Thoughts on the Future of the Music Industry

Updated: Dec 1, 2020

“The absolute transformation of everything that we ever thought about music will take place within ten years, and nothing is going to be able to stop it. I see absolutely no point in pretending that it’s not going to happen. I’m fully confidant that copyright, for instance, will no longer exist in ten years from, and authorship and intellectual property is in for such a bashing. Music itself is going to become like running water or electricity. […] So it’s like, just take advantage of these last few years because none of this is ever going to happen again. You’d better be prepared for doing a lot of touring because that’s really the only unique station that’s going to be left. It’s terribly exciting. But on the other hand it doesn’t matter if you think it’s exciting or not: it’s what going to happen… “ (David Bowie, 2002)


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The recorded music industry has been able to dominate format changes and dictate to the public what it can buy. It now faces the prospect of having to compete in a changing market where consumers have become accustomed to acquiring music in digital formats in contrast to “traditional” forms. As access to the Internet has grown, so has the amount of online resources available for users to download music generating a new market behavior having a great impact in revenues. This has affect mostly major record labels, which has seen its main source of revenues being threatened by the digitalization of music.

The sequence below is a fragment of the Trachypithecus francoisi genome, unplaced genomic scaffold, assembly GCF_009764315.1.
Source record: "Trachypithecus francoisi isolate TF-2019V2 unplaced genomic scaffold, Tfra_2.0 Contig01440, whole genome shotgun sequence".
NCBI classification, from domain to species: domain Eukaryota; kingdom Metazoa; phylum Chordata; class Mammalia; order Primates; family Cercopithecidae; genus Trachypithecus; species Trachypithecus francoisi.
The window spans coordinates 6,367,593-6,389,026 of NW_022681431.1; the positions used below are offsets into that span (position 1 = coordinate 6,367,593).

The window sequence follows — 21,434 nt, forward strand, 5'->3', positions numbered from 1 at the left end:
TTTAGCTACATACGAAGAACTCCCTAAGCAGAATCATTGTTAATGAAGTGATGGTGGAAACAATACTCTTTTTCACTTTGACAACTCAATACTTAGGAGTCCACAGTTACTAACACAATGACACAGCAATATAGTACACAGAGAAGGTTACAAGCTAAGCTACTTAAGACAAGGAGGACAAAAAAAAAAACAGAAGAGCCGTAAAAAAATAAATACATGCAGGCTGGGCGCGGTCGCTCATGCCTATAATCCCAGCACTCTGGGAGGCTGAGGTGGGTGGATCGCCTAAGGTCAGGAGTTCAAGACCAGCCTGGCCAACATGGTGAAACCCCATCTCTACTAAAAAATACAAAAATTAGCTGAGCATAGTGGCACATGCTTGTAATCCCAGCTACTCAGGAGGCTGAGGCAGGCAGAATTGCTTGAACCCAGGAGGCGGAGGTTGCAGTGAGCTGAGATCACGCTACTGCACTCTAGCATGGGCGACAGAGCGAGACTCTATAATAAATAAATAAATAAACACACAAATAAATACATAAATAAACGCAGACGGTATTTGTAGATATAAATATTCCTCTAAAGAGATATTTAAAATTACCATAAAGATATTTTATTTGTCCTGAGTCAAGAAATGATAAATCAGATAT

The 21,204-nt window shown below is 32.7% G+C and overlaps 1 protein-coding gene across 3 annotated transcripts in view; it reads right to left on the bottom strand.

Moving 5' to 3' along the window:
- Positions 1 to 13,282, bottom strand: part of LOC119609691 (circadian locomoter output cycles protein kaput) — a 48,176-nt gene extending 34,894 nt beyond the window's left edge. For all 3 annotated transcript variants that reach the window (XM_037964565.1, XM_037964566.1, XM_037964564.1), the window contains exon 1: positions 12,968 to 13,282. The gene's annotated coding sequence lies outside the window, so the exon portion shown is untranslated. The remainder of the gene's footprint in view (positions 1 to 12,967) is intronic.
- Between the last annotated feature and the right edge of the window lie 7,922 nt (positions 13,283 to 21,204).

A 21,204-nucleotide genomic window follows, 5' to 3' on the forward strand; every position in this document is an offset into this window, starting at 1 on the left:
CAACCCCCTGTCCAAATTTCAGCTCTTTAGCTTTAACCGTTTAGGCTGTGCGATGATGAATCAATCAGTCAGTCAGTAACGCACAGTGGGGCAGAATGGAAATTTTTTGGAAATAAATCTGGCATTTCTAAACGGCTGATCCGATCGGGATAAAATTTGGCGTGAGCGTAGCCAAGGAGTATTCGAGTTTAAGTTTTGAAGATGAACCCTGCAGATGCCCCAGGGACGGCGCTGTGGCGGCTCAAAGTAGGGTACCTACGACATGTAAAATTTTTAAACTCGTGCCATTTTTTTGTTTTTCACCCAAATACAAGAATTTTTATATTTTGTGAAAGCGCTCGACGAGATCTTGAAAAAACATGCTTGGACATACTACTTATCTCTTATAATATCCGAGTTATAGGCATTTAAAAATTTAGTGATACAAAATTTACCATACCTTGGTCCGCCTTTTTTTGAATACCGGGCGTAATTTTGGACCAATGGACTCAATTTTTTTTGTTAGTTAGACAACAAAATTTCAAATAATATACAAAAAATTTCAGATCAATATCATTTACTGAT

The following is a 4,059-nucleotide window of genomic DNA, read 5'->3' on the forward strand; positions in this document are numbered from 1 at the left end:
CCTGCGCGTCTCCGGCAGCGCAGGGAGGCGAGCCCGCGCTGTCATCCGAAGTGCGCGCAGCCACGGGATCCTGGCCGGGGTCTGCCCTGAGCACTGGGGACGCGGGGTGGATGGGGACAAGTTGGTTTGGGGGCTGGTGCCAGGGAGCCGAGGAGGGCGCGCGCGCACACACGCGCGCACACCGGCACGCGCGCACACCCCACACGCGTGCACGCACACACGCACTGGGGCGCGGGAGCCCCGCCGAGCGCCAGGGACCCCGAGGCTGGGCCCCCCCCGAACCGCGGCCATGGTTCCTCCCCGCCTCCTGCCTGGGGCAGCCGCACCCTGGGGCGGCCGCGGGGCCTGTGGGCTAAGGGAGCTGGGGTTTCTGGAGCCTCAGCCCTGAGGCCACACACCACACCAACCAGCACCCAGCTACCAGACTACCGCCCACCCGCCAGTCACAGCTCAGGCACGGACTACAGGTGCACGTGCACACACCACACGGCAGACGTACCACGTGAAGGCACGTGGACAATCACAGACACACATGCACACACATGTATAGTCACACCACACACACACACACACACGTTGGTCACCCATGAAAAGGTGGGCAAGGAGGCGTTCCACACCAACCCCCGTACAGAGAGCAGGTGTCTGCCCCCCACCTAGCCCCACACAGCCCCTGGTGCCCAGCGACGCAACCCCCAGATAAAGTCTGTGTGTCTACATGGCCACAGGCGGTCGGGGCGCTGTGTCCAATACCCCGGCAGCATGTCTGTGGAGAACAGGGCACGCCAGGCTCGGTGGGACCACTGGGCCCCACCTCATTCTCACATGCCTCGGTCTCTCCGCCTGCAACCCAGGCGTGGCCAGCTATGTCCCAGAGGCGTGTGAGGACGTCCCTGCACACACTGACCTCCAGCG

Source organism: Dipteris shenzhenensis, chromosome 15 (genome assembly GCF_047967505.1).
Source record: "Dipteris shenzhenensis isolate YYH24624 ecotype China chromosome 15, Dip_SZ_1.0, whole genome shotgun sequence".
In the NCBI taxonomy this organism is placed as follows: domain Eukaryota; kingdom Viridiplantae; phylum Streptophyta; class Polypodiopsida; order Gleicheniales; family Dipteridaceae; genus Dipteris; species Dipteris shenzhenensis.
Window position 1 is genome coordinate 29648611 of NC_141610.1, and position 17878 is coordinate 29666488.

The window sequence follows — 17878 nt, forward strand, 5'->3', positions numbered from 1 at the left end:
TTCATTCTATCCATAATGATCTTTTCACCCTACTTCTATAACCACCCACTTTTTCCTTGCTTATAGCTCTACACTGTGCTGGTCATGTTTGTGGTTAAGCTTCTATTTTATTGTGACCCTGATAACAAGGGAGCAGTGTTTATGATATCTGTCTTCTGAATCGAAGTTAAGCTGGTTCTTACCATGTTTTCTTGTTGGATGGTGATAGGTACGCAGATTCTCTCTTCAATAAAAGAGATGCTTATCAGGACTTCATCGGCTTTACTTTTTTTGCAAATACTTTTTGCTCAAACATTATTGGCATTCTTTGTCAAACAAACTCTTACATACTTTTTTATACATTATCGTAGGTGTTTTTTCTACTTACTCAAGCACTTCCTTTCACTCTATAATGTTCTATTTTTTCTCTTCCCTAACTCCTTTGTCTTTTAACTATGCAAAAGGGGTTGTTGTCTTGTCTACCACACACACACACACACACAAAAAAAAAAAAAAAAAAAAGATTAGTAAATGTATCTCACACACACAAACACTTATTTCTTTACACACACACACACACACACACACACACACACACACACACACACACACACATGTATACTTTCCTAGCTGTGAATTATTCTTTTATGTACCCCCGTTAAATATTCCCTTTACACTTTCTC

Regardless of the effect on record companies, there is a large community of people willing to share the music files they have, whether from recording their own CDs onto their computers or by downloading from other online users. This community has continued to grow, despite efforts by the industry to stop it from happening. Not all music files made available on the Internet violate copyright rules. Some bands record additional tracks available for this medium, remixes or live versions of their songs.


As the industry sees current hits and songs available on the internet before they are publicly released, while record companies are dedicated to maximize the sales potential of their recordings, the trend the music markets is showing now and for the upcoming 3 years will definitely drive major and independent labels to find a way to compete in the digital arena and offer something that consumers are willing to pay for now and for. As a result a new model for in the music industry is arising and imminently starting to grow. The new model where bands and artists can make and distribute their recordings is much less expensive. Recording music is becoming less valuable to everyone related to the current and future music industry. This also brings up the question, is the music market going to get saturated as a consequence of the excess of music available in the market? The key issue at this point is about promotion, a new challenge for artist, managers and music companies.